Production gear that used to fill the back of a car now fits in your hand — in a single smartphone. But how do journalists best use mobile phones for reporting? Attendees at the Global Investigative Journalism Conference were treated to a three-hour crash course, the MoJo Master Class.
Ivo Burum, Australian journalist, author, and award-winning television producer, taught the workshop in which the participants learned basic camera filming, sound recording, and editing on smartphones.
Despite all the cool gadgetry today, Burum stressed that the journalism still comes first. “It’s about storytelling and not about technology,” he told the class.
Burum first outlined the necessary tools and equipment:
- You need a smartphone and preferably an extra microphone. The microphone can either be external or a wireless.
- A tripod makes it easier to film stand ups, pan, and tilt.
- You will need an editing app such as iMovie for iPhone and Kinemaster Pro for Androids. These apps offer two-track editing. He also advised that using apps for filming allows you to have more control of the video recording. Filming Pro was one of the apps he recommended.
Burum then gave the participants assignments and showed them step-by-step how to film.
Among Burum’s filming tips:
- Remember to have what you want to film in focus. Tap on the screen where you want to focus. There is a function for locking the focus. On iPhones this button is called AF/AF lock.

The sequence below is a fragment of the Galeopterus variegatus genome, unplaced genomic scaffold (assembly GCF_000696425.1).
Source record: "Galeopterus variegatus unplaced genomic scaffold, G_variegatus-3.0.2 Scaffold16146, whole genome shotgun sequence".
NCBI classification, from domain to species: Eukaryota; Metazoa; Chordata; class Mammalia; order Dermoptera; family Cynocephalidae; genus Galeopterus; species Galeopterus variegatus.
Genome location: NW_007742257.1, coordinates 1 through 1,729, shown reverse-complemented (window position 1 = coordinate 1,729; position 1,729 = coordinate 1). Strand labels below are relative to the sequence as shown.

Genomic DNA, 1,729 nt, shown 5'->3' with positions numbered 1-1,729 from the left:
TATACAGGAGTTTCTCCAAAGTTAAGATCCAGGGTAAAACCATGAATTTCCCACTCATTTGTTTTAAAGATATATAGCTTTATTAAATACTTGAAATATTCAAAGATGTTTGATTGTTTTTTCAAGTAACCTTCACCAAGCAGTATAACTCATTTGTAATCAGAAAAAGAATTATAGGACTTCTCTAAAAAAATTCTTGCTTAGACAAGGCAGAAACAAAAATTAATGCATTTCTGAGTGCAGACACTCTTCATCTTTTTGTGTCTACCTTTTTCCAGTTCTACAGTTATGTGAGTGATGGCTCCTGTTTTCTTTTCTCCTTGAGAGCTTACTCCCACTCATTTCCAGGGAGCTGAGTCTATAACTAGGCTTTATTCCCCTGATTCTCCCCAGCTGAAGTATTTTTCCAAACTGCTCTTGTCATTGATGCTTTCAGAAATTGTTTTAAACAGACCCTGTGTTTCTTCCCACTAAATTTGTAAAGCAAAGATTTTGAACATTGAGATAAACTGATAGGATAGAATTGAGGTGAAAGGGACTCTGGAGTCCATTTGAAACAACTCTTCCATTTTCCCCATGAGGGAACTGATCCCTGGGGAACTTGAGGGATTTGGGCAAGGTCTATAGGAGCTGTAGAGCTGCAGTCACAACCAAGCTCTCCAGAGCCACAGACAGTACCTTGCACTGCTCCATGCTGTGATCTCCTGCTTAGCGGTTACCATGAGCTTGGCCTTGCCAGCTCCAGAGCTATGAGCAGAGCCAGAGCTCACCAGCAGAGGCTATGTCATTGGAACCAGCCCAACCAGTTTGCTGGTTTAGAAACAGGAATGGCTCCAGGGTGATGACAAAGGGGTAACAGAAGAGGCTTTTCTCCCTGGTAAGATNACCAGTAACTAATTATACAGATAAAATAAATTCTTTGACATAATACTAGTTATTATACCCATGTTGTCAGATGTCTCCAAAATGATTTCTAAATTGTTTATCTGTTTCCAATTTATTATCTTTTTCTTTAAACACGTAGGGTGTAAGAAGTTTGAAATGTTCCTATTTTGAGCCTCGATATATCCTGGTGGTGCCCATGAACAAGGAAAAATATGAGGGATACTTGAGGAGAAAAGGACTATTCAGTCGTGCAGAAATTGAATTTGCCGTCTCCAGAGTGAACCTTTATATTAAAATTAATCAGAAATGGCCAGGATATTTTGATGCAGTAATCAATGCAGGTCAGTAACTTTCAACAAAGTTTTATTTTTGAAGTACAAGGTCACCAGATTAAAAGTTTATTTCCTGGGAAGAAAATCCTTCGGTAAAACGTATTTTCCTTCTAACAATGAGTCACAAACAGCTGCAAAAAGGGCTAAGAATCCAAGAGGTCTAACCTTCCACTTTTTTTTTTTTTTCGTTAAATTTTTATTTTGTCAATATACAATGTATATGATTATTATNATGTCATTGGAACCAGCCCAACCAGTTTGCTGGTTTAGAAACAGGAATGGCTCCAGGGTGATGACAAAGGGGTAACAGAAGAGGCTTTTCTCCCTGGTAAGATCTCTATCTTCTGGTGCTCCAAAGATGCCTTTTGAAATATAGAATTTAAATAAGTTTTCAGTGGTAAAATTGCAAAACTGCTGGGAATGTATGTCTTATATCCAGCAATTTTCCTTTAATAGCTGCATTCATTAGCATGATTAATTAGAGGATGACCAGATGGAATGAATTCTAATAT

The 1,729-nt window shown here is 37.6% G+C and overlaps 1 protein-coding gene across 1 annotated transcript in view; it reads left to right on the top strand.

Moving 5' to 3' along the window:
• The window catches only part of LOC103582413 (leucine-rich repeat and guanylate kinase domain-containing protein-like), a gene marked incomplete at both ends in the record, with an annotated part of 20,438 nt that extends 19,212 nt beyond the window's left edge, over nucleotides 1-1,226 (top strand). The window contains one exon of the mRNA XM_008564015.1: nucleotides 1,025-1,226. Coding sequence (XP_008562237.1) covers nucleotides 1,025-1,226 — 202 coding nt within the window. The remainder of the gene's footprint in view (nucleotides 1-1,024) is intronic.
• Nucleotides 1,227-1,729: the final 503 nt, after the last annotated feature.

- Be aware of the lighting. Film from the light’s direction, and avoid filming towards the light. If you want to correct the lighting, there are buttons to raise or lower the exposure.
- Smartphones usually have two cameras. The camera on the same side of the screen has lower quality than the one on the back of the phone. If you are filming yourself, turn the phone around and use a tripod.
- Put your phone in flight mode. Doing this will mean that you will not be interrupted by calls or text messages, and the Wi-Fi will not interfere with the recording.
- Remember to film B-roll. This gives you important fill-in footage that allows you to cover up jump cuts, or highlight something or could even be used to introduce someone. Ten seconds is a good time to hold the B roll shots.
- Film both close-ups and wide shots. If you have a microphone attached to your smartphone, then the audio will have higher quality close-ups.
- Burum recommended filming the voiceover instead of audio recording it. This will provide all the files you will use in the same folder when you start to edit.
- Hold your hand over the camera and record when you speak. The video file will then be all black and easier to find among the video files.
After everyone was done filming, Burum had a quick lesson on how to edit using iMovie. Here are the basic steps:
- Open the editing app and use the landscape format. Click on create a new project and then press movie.
- Press the question mark if you are unsure what the buttons to edit are doing.
- Go to media to chose what videos you want to use.
- If you want to turn the sound up or down, press the speaker to reveal the audio bar.
- Add B-roll by adding the video track above the first track.
- If you want to add special effects (like adding texts) then press settings and then press news under themes.
If you want to learn more about how to Smartmojo and what equipment you need:
- Visit Ivo Burum’s website on http://smartmojo.com;
- Take a look to his tipsheet from his workshop at IJAsia 16; and
- Check out the tipsheet by Seamus Reynolds from the African Investigative Journalism Conference 2016.
Line Løtveit a journalism student at the University College of Volda who is on special assignment covering #gijc15.